The British Institute of Human Rights this week announced the appointment of Sir Nicolas Bratza as its new President.
Bratza is both a former serving judge in the European Court of Human Rights (for the United Kingdom) and its past president. Last year, when giving his Presidential address at the Court's opening of its judicial year, he highlighted '[t]he strong protection given by the Court to private sexual relations, in particular private homosexual relations' as one of the Court's 'achievements [that] stand out'.
Readers with longer memories might remember one of Bratza's earlier roles in the Court in respect of human rights and homosexuality. Bratza acted, with Brian Kerr, as counsel for the UK government in Dudgeon v the United Kingdom, in which he defended the blanket criminalization of all male homosexual acts in Northern Ireland. It was only as a result of the success of Dudgeon v the United Kingdom in 1981 that the UK Government were forced to partially decriminalize male homosexual acts in private between adults.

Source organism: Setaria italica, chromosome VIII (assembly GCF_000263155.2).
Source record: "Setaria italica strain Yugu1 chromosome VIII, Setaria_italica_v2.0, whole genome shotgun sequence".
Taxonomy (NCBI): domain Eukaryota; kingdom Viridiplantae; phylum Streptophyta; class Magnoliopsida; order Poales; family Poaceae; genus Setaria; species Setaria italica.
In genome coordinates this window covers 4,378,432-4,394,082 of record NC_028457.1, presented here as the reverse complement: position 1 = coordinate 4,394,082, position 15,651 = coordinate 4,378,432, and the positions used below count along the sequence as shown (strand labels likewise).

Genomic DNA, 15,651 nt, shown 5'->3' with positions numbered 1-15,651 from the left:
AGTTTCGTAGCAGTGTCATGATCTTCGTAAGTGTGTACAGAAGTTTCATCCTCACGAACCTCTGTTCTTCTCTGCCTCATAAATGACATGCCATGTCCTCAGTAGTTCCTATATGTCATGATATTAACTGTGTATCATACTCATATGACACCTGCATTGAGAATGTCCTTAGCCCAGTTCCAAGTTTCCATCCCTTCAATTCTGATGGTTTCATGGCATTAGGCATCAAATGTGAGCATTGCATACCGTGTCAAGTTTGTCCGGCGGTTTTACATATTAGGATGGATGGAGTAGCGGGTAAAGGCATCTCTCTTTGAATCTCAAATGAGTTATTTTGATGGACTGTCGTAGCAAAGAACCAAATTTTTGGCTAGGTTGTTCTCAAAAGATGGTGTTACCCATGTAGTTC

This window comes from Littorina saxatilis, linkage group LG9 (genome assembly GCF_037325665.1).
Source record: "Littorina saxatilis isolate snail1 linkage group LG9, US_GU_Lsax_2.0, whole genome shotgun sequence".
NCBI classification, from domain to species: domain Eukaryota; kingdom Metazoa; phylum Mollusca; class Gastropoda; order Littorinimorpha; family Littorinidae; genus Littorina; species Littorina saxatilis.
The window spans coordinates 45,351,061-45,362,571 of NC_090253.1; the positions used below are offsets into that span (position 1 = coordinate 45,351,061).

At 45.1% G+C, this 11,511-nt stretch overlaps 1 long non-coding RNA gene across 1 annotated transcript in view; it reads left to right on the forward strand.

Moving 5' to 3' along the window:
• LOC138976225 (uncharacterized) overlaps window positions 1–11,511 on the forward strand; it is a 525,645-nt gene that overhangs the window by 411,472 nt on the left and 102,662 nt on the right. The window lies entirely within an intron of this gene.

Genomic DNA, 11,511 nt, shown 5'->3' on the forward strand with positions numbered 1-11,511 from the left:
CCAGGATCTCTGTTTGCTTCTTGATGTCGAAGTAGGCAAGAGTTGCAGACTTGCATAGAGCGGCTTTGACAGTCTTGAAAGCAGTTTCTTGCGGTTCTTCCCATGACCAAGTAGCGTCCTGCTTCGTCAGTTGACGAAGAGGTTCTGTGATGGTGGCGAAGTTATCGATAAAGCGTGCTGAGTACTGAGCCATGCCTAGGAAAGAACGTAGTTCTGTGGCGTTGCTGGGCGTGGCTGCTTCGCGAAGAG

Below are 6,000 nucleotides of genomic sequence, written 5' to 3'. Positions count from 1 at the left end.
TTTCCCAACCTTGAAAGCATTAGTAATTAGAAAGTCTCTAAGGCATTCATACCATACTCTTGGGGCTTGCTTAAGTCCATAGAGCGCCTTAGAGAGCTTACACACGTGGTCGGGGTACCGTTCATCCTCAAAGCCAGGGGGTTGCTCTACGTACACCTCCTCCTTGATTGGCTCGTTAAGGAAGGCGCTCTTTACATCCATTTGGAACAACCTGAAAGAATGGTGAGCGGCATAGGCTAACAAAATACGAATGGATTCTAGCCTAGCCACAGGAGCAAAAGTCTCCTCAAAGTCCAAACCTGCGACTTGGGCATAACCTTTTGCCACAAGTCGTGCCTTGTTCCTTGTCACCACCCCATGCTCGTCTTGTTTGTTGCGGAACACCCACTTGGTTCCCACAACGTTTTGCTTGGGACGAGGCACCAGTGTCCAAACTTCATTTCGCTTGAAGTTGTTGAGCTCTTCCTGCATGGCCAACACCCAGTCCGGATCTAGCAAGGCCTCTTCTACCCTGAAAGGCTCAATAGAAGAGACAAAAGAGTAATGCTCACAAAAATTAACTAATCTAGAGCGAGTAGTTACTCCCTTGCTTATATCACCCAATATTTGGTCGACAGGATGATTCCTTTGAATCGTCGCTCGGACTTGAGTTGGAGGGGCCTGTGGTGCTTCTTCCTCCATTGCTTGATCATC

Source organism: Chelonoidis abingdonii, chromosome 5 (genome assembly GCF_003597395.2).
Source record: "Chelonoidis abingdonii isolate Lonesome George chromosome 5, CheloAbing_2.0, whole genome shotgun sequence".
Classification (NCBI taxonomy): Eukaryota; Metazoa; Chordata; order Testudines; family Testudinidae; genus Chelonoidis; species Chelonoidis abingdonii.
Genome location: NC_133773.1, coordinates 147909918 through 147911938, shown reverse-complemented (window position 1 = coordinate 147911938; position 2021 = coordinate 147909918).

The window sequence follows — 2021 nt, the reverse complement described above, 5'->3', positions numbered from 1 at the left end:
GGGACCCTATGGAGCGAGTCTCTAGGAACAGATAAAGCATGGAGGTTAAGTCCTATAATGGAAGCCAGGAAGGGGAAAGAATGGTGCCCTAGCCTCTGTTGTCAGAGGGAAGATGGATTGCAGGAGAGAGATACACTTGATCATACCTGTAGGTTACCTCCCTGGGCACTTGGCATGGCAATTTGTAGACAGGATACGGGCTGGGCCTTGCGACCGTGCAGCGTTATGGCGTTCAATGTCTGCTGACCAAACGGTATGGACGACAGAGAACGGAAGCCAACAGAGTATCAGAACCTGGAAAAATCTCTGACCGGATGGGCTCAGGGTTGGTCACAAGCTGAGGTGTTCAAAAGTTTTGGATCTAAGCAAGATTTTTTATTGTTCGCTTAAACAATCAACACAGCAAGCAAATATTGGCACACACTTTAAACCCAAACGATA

Jeffrey Dudgeon, reflecting on his landmark case in the Court on the 30th anniversary of the judgment in 2011, noted:
'Nicolas Bratza, who for the London government resisted my case is now, as Sir Nicolas Bratza, the President of the European Court of Human Rights, while Brian Kerr who acted for the Northern Ireland Government became our Lord Cheif Justice as Lord Kerr. Backing bigotry did them no damage'.